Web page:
If an organization's mission statement is done well and revisited often it can be an essential part of the fabric of the organization. However, it's not just the organization as a whole that should have a clear statement of purpose. Whether you call it a mission statement, a vision, or a team objective, having a shared and stated goal can also transform the culture of your team.
A couple of years ago I was working for a school-based youth development organization. I had the privilege of starting and growing my small team of two from the start - I was able to set the tone and expectations right up front. However, about half way into my second year with the organization I was asked to take over a different and slightly larger team. This team had been together for less than a year and their supervisor was resigning. After a couple of weeks with the new team, it was clear we weren't always on the same page and were often working from different frameworks and with different goals in mind.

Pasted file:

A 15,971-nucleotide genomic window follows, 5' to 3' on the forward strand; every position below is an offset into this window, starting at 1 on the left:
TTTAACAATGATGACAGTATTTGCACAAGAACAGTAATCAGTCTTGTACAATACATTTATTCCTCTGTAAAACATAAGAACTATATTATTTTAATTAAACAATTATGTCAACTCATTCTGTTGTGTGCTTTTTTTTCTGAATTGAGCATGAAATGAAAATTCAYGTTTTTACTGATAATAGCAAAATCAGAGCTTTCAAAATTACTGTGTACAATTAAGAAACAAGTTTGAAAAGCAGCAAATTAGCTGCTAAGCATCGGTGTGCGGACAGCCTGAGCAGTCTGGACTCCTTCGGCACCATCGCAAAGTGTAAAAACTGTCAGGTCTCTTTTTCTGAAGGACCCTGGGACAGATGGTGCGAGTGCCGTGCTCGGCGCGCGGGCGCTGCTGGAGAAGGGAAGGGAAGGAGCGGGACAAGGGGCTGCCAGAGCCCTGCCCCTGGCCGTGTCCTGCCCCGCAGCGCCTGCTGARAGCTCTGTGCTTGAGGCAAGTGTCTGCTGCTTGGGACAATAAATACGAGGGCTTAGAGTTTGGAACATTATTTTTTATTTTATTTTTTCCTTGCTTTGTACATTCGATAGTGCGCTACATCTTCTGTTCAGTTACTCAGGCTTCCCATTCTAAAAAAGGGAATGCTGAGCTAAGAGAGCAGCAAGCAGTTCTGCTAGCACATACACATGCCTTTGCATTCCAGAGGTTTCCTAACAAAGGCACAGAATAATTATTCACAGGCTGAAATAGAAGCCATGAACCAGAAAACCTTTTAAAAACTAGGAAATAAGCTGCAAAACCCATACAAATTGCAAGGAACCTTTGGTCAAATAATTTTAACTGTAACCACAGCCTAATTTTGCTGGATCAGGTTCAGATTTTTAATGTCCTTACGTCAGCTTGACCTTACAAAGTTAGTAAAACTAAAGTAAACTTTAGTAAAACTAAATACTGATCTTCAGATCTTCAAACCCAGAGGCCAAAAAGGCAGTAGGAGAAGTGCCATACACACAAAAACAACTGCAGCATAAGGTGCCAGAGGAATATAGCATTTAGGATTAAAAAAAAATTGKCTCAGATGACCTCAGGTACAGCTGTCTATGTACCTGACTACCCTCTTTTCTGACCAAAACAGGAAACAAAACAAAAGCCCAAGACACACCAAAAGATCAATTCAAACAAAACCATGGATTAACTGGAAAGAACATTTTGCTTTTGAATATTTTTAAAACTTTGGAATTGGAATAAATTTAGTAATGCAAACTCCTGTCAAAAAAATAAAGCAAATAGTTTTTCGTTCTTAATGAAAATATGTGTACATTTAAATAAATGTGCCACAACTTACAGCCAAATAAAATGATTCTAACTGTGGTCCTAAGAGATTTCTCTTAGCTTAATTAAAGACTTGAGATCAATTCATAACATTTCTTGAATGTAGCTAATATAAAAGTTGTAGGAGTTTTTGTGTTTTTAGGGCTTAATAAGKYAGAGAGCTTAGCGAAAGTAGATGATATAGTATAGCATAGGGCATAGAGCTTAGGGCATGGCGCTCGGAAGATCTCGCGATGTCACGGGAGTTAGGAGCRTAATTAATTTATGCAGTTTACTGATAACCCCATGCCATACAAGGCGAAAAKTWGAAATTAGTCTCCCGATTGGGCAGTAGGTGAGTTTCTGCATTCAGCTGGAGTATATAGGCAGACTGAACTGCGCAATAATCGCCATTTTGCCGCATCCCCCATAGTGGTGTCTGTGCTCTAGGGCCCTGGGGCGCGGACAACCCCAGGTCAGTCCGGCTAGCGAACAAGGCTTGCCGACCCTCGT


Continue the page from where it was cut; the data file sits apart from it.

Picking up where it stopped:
I decided to take my team on a mini retreat. We met at a local park's visitor center on a Friday morning and spent the day working on creating a team mission statement. I used some of the exercises from A Step-by-Step Guide for Creating a Mission Statement to facilitate the process. We ended the day with a team mission statement that we hung in our office the rest of the school year.
As a result of that small but simple exercise the team:
- Got to know each other's frameworks and goals
- Clarified what we all needed to work toward, together
- Bonded over a shared purpose
The best part was that the mission statement didn't come from me or the organization as a whole, it came from the team which allowed every single member to feel bought in and motivated to achieve the common goal. We revisited that mission statement at every team meeting and looked to it often in difficult times. This wasn't the end of the process, it was the beginning, but this gave us a north star to guide us.